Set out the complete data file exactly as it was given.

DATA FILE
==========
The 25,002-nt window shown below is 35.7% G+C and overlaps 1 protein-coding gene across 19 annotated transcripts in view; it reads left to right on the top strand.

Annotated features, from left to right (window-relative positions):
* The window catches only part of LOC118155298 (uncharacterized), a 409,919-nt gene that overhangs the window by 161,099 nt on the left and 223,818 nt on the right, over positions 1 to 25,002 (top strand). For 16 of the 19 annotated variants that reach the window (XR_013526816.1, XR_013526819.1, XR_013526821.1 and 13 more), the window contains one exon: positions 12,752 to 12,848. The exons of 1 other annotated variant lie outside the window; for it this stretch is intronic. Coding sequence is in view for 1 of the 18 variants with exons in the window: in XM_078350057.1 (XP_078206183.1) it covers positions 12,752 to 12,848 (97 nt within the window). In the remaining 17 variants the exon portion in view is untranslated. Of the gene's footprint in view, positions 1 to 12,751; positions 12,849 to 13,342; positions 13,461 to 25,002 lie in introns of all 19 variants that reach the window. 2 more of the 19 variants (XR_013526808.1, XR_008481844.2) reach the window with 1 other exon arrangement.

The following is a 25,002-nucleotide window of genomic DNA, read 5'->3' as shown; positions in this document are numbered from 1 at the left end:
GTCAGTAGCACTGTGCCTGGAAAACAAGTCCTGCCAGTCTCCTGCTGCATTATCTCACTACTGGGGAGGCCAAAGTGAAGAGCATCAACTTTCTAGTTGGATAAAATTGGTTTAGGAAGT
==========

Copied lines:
The 25,002-nt window shown below is 35.7% G+C and overlaps 1 protein-coding gene across 19 annotated transcripts in view; it reads left to right on the top strand.

Annotated features, from left to right (window-relative positions):
* The window catches only part of LOC118155298 (uncharacterized), a 409,919-nt gene that overhangs the window by 161,099 nt on the left and 223,818 nt on the right, over positions 1 to 25,002 (top strand). For 16 of the 19 annotated variants that reach the window (XR_013526816.1, XR_013526819.1, XR_013526821.1 and 13 more), the window contains one exon: positions 12,752 to 12,848. The exons of 1 other annotated variant lie outside the window; for it this stretch is intronic. Coding sequence is in view for 1 of the 18 variants with exons in the window: in XM_078350057.1 (XP_078206183.1) it covers positions 12,752 to 12,848 (97 nt within the window). In the remaining 17 variants the exon portion in view is untranslated. Of the gene's footprint in view, positions 1 to 12,751; positions 12,849 to 13,342; positions 13,461 to 25,002 lie in introns of all 19 variants that reach the window. 2 more of the 19 variants (XR_013526808.1, XR_008481844.2) reach the window with 1 other exon arrangement.

The following is a 25,002-nucleotide window of genomic DNA, read 5'->3' as shown; positions in this document are numbered from 1 at the left end:
GTCAGTAGCACTGTGCCTGGAAAACAAGTCCTGCCAGTCTCCTGCTGCATTATCTCACTACTGGGGAGGCCAAAGTGAAGAGCATCAACTTTCTAGTTGGATAAAATTGGTTTAGGAAGT